However, it was the final and a win over Manchester United, that the campaign would be properly remembered for. Gerrard scored a belter, further cementing his growing reputation as the best central midfielder in the country, and Owen finished off the Mancs, and in a small way gain some revenge for the FA Cup final defeat back in 1996.

But everywhere else it was chaos and carnage for Liverpool, especially on the road – we only won two games away from Anfield all season, and as anyone who has won the league will testify, you need as many points on your travels as possible to be a serious contender. Liverpool lacked urgency moving the ball forward, and often found that when Plan A didn’t work, they would simply try Plan A again, hoping for a different outcome. What was it that Einstein said about repeating the same errors expecting change? Oh, and we crashed out of the UEFA Cup (the forerunner to the Europa League) to Celtic. Which was nice.

Throughout December, teams like Sunderland and Charlton Athletic used Liverpool as a punch bag, and before the end of February, in a dismal defeat away to Birmingham, the dream of the title was effectively over. Liverpool had become far too reliant on Owen and Gerrard to get them out of trouble, and when one, or neither of them, was available, the new lads just couldn’t fill the chasm-like void that they left behind.

Houllier cut an increasingly disillusioned figure on the sidelines, and became much more hostile towards the press. In short, things were going wrong, fast.

The League Cup triumph, many felt, would not be enough to justify the Frenchman’s long term future but seven wins in their final eleven games was evidently enough proof for the board that Houllier was still the man for the job, regardless of the fact that the players looked clueless after Christmas, and the style of football was turgid at best. A heavy defeat to Manchester United on the 5th of April solidified Liverpool’s fall from grace, and they managed to lose their two final games of the season, one to Chelsea, the other to Manchester City. Already there were murmurings that Steven Gerrard was unhappy – a rumour that would dog the player and the club for some seasons yet.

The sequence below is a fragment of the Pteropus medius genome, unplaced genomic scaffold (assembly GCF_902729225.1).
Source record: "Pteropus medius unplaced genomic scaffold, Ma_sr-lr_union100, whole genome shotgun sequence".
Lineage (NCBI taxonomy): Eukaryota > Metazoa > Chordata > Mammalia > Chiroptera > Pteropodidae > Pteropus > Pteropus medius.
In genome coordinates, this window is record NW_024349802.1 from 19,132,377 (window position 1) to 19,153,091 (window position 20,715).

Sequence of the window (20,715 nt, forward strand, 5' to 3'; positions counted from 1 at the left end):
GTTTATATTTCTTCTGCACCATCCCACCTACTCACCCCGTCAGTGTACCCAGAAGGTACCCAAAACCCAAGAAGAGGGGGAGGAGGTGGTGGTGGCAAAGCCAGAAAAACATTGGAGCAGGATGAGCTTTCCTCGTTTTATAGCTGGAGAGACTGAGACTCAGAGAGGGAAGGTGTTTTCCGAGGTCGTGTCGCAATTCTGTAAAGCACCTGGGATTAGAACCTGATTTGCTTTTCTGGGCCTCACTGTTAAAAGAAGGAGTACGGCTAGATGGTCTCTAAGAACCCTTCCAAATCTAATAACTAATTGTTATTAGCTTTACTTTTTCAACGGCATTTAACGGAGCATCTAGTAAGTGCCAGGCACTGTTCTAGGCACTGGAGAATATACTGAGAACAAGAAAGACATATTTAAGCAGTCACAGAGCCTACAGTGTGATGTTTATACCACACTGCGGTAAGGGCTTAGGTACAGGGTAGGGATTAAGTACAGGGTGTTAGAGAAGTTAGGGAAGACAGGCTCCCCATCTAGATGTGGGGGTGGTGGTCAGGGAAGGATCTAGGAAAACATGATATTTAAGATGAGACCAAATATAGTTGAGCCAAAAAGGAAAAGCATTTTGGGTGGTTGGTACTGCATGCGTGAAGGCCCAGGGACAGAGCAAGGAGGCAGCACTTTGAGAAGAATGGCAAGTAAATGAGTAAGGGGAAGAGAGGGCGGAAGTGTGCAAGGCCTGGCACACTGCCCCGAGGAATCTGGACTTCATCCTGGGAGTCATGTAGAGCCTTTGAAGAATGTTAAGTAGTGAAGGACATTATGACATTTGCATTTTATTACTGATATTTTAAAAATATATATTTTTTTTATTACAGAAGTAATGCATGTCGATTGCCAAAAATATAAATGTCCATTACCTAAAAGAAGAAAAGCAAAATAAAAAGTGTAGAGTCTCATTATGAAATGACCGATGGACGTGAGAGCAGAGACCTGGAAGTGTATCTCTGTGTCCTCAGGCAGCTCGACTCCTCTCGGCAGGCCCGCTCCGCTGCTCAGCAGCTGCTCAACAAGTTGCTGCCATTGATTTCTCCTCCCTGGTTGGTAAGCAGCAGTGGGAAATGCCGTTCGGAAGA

Liverpool, Liverpool, fifth in the league

The world was changing in 2003. The Allied forces, led by the US and UK, launched a disastrous, soon-to-be-proven illegal war in Iraq, a conflict that would cost millions of lives and the repercussions of which are felt today. Nations such as Poland and the Czech Republic formally joined the European Union. The term “binge-watch” was officially coined. And in Antwerp, Belgium, £100 million worth of jewellery was robbed from a vault, an theft that would be one of the biggest of all time – but nowhere near as big as the robbery that was paying for a ticket at Anfield to watch El-Hadj fucking Diouf wear the red shirt of Liverpool Football Club.

Leave a Reply

Top